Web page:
Mission awareness trip to Guatemala
Mar. 14 ñ 21, 2009
Our special call
Sometimes in the daily work of creating communities of compassion, it takes a lot of faith. Even in our best efforts of faith-based service, human weaknesses make felt their sobering presence. This is the precious moment when the grace of our special call kicks in.
Almost 100,000 families invite us to walk with them in Guatemala. Sponsors want to see them and to learn about the reality in which their friends live. This reality is best communicated by the families themselves and by our Guatemalan staff who daily walk by their side.
Sunday morning found us at our headquarters in Mixco, a regional office serving about 6,500 families. Big on the agenda today is the ribbon cutting for a livelihood sewing project involving 10 mothers. With the sponsors as witnesses, the mothers signed the documents for their first loan. Their spirit, exhibited in a skit about feelings, augurs well for the future of this project.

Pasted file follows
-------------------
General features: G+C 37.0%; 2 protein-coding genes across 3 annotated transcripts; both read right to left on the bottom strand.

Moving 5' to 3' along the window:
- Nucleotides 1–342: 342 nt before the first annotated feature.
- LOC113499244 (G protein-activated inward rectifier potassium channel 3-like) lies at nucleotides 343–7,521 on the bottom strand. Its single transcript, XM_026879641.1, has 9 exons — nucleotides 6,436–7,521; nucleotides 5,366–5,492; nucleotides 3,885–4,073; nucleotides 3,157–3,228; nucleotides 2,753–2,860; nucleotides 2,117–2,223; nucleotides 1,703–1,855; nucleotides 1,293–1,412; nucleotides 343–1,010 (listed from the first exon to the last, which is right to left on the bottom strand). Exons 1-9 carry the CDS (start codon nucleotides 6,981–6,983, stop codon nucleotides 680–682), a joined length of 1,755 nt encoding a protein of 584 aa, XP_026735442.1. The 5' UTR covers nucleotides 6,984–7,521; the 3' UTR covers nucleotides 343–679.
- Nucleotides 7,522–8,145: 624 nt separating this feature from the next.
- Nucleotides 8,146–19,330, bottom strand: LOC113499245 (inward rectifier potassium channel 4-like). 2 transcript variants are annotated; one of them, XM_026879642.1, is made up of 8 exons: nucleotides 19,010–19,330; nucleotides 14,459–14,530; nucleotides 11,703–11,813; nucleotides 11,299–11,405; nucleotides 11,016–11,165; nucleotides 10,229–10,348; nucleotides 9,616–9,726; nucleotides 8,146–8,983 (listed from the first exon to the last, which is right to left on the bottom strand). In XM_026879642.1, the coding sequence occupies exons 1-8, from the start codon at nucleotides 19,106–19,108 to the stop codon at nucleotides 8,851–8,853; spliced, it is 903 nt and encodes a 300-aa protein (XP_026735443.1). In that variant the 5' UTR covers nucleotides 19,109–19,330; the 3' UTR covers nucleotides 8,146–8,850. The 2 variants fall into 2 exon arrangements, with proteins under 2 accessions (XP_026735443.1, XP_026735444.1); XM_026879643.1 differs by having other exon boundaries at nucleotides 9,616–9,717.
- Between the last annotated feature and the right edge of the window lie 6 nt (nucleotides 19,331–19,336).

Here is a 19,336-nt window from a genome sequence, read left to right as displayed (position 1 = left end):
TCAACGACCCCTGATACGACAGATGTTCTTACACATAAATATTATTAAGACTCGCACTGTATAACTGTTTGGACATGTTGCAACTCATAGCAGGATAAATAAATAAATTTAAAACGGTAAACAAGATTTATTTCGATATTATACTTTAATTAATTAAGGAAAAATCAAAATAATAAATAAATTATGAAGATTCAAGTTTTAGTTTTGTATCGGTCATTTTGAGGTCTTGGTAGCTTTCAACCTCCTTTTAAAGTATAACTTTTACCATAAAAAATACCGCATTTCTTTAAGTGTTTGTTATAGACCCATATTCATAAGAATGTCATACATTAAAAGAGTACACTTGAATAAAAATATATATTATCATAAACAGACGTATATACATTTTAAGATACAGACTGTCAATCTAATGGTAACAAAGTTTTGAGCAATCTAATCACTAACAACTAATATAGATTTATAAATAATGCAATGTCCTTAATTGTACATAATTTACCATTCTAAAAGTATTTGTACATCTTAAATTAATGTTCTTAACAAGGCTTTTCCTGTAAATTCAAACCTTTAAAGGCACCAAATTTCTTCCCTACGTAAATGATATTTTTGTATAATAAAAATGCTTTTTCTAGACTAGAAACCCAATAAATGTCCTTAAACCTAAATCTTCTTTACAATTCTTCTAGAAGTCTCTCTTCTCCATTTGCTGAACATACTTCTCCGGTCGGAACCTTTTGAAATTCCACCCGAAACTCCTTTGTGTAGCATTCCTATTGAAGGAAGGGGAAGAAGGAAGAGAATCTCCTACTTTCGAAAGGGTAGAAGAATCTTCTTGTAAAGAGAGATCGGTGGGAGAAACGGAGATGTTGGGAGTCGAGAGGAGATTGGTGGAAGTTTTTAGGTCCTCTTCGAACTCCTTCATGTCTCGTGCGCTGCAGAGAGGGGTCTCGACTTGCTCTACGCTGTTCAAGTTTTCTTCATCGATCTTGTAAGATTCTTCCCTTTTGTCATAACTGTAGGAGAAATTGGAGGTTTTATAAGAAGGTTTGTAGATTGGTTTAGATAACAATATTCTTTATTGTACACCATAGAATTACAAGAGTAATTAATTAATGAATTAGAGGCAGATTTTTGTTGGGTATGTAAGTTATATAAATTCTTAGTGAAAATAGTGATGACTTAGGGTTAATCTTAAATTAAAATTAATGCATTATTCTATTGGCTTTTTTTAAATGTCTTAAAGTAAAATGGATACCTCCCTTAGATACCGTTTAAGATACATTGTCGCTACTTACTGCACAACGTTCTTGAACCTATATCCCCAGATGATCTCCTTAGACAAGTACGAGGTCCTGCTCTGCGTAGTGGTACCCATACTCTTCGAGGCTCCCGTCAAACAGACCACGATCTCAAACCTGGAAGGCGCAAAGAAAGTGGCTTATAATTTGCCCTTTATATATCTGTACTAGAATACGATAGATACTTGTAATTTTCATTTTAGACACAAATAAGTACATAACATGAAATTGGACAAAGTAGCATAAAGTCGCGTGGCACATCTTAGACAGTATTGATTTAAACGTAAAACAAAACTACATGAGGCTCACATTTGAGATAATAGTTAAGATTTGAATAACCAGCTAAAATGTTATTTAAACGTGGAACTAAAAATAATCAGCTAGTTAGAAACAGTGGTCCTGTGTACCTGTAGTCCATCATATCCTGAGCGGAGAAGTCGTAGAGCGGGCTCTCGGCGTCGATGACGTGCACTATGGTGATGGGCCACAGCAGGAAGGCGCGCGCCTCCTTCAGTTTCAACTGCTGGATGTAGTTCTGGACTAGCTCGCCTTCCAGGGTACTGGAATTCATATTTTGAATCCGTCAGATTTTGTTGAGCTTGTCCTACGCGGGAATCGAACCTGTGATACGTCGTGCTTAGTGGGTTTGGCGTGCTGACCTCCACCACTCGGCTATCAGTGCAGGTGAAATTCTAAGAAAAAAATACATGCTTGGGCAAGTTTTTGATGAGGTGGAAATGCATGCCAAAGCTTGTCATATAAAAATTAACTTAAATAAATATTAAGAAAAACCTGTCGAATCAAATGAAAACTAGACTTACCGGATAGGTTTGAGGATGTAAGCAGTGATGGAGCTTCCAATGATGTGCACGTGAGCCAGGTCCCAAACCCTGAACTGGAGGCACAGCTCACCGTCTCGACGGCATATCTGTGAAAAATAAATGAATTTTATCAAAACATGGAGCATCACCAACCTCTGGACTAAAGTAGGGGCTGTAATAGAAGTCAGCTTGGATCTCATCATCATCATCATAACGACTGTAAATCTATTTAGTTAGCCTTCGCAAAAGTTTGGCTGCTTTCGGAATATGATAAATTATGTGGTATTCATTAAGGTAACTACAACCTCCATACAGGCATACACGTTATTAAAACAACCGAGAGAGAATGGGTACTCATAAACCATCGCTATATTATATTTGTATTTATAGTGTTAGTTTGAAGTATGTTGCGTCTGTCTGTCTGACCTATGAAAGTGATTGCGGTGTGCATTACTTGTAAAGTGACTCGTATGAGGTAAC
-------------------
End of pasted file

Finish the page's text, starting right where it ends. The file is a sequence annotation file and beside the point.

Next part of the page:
It seems like all 1,200 families welcomed us to the CFCA center in Cuyotenango. We work in 18 communities of Cuyo. In this southern region of Guatemala, we have 8,990 sponsored children, 43 elderly, one seminarian and scholarship students.
We traveled a muddy road through the sugarcane fields to visit the community of Shacate with 55 CFCA families. Sponsors helped in the distribution and documentation of food. One of the little boys in this community will have a cataract operation this week, thanks to special need funds sent to the subproject.
We then divided into three groups and visited families. My group visited DoÒa Paulina, her three sons and one daughter. The oldest boy, Hector, 19, works among the rubber trees making about $216 per month. The father died 12 years ago. Paulina struggled to raise the children on her own by cutting sugar cane with a machete. She now suffers from a stomach ulcer. To complete this full day, we stopped to visit DoÒa Josefina, a widow who received a new home through the CFCA housing program. This community insisted we take fruit and two live chickens back to San Lucas. Continue reading